“Your number was your name…that’s all he was to them.”
That’s what 10-year-old Elliott said to his 90-year-old great-grandfather, Jack Feldman, pointing to the number tattooed on his arm, A-17606. Jack is a Holocaust survivor who grew up in Poland before he was sent to Auschwitz.
Elliott is the narrator of a new HBO documentary directed by Amy Schatz, The Number on Great-Grandpa’s Arm, which debuts Saturday, January 27 on International Holocaust Remembrance Day. In the 19-minute film, the young boy explains what his great-grandfather’s life was like right before, and during, the Holocaust.
There are many sweet, tender moments between Elliott and Jack, who clearly share a special and deep bond, often holding hands while talking and going through Jack’s old photographs. Elliott mentions how Jack loves buying hats, is a great storyteller, and how they talk about everything. Jack was born in Poland to a big family before the war, and enjoyed watching soccer games after school when he was Elliott’s age. His own father was successful in the hat business in Poland.
But this isn’t just any Holocaust documentary — it explores the love between a grandparent and great-grandchild, while also explaining the history and trauma of the Holocaust to children. In many ways, it’s the perfect way for kids to learn about the Holocaust, considering it’s narrated by a kid. The documentary also includes animated illustrations by Jeff Scher that appear as Elliott explains the history of the Holocaust, working cleverly as a way to engage young kids without dumbing it down.
It’s heartbreaking to hear Elliott explain how Jack was kicked out of school because he was Jewish, and then sent to the Sosnowiec ghetto where 15 or 20 people would sleep in one room. While walking with his friends one day, 14-year-old Jack was taken away by Nazis, never to see his father or mother again. He was then sent to Auschwitz.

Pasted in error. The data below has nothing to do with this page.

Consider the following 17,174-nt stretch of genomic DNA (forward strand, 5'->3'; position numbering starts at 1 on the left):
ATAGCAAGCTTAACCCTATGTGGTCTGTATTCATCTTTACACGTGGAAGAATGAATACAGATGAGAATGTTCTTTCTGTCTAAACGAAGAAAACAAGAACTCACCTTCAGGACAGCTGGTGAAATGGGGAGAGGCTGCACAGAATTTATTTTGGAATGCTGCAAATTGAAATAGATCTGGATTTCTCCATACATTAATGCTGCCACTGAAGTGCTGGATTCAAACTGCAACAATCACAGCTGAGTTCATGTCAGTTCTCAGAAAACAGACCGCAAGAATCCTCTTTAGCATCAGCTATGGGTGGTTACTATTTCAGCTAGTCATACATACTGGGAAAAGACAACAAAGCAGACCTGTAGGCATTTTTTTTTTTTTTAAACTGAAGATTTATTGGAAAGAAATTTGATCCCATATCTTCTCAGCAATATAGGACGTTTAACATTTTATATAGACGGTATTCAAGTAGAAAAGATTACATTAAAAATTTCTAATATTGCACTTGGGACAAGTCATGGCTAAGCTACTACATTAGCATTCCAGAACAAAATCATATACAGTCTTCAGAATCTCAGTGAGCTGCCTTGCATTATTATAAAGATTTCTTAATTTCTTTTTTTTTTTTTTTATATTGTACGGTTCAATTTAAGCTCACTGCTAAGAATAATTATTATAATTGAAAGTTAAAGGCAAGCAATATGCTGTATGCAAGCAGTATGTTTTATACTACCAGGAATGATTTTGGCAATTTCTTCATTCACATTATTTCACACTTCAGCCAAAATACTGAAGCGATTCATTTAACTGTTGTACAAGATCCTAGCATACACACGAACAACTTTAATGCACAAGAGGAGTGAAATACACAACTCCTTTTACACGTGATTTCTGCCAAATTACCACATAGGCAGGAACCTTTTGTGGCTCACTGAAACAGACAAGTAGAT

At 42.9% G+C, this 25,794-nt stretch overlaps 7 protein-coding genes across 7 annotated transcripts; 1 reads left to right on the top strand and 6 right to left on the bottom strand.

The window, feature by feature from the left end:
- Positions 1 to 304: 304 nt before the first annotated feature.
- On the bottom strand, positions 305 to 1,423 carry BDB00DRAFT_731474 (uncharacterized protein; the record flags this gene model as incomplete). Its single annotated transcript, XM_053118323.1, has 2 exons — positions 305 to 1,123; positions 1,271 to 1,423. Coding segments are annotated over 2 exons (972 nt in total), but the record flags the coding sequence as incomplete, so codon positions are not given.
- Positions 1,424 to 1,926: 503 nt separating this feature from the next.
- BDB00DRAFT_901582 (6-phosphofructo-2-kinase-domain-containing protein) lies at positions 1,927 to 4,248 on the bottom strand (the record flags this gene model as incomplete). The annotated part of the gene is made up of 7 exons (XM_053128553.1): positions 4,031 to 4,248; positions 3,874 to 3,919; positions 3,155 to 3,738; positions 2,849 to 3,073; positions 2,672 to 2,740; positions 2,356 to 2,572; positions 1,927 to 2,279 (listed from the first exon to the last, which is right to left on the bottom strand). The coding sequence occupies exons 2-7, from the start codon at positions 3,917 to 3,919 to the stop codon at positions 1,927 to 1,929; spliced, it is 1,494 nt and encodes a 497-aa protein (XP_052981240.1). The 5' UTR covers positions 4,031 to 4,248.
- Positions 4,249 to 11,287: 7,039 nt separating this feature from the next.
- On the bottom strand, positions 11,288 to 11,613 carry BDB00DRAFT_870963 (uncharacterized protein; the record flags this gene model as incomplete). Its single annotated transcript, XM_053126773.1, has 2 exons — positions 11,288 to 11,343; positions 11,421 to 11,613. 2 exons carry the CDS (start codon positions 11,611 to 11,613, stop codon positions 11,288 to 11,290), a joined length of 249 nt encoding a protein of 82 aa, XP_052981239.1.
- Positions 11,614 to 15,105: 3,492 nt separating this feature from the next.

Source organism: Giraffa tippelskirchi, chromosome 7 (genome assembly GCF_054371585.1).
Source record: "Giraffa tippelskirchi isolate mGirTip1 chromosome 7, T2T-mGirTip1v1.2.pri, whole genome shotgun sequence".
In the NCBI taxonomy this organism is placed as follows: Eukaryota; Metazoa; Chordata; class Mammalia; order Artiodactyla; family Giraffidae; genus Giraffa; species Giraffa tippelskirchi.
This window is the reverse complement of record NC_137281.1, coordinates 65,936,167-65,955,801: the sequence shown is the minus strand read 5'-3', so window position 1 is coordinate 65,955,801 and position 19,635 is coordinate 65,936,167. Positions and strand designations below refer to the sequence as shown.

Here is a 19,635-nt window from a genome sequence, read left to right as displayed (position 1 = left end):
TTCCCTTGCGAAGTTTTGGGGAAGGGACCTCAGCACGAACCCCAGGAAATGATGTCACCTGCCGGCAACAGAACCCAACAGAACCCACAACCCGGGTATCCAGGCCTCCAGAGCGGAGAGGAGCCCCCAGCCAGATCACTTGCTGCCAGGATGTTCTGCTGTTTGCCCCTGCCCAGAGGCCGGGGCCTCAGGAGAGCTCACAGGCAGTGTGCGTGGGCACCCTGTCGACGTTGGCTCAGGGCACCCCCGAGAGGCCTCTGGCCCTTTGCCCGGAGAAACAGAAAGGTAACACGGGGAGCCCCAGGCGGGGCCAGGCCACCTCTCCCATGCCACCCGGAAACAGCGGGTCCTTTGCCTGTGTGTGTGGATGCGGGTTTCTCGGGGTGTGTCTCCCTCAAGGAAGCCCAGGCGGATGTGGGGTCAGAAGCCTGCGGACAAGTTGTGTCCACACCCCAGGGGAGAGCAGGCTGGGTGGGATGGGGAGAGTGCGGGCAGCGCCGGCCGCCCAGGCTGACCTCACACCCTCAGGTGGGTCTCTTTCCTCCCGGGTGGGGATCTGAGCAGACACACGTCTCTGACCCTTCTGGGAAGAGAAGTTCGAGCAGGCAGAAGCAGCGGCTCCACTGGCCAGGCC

His love of hats, which at first just seems like a cute anecdotal detail, actually turns out to be the reason Jack is still alive. His father ended up giving him a hat with hidden money inside, which he was able to give to the guard in exchange for extra food.
After the war, Jack briefly lived in Germany at a displaced persons camp, got married, and went to America — where he opened up a fish market in Rochester, New York.
Elliott ends the documentary saying, “He’s my family’s hero.” He added how Jack’s story “has changed a lot of people. You need to know it to understand and stop it from happening in future generations.”
Jack is still changing lives, using his fish market to give generously back to the community. A customer at the fish market attests to Jack’s kindness, saying, “This is his number right here. And he knows exactly what it means to be hungry. Therefore, if there’s anybody hungry, he’ll feed them.”
It’s Elliot who gives us the biggest reminder of all — to cherish these stories and hold them with us forever:
They say that in like a year or two there won’t be any survivors left. So we’re trying to get all their stories … before they pass away.
Watch a preview of the documentary below — and you can catch the documentary on HBO: